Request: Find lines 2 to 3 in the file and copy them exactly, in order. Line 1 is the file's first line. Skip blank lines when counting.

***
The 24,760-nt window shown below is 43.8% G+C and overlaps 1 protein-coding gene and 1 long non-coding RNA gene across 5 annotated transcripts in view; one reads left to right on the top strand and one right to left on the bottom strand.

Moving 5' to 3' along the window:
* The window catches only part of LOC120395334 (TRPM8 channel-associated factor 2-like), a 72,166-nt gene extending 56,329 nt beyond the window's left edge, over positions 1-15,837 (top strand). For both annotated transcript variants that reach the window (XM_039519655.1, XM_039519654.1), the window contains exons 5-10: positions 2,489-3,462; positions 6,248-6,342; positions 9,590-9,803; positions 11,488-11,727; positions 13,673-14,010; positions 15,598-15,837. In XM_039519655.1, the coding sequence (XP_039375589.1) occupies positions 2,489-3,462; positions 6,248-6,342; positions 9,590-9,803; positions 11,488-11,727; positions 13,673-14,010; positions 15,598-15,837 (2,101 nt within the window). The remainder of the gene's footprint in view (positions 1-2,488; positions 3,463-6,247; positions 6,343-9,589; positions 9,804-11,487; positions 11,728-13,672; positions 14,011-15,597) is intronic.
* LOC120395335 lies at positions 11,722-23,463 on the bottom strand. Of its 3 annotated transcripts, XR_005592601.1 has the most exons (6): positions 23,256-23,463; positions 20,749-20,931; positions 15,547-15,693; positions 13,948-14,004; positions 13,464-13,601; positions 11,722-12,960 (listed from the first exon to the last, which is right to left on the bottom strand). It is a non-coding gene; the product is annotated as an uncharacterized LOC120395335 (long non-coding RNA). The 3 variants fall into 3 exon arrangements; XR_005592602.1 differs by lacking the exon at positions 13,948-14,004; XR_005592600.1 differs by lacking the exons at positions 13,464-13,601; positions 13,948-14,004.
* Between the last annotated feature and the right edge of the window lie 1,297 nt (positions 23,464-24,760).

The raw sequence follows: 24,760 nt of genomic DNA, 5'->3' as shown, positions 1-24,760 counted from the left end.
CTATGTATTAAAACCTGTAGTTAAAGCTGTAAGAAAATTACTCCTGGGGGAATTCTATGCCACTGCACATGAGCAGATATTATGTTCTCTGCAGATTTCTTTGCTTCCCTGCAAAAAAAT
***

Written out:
Moving 5' to 3' along the window:
* The window catches only part of LOC120395334 (TRPM8 channel-associated factor 2-like), a 72,166-nt gene extending 56,329 nt beyond the window's left edge, over positions 1-15,837 (top strand). For both annotated transcript variants that reach the window (XM_039519655.1, XM_039519654.1), the window contains exons 5-10: positions 2,489-3,462; positions 6,248-6,342; positions 9,590-9,803; positions 11,488-11,727; positions 13,673-14,010; positions 15,598-15,837. In XM_039519655.1, the coding sequence (XP_039375589.1) occupies positions 2,489-3,462; positions 6,248-6,342; positions 9,590-9,803; positions 11,488-11,727; positions 13,673-14,010; positions 15,598-15,837 (2,101 nt within the window). The remainder of the gene's footprint in view (positions 1-2,488; positions 3,463-6,247; positions 6,343-9,589; positions 9,804-11,487; positions 11,728-13,672; positions 14,011-15,597) is intronic.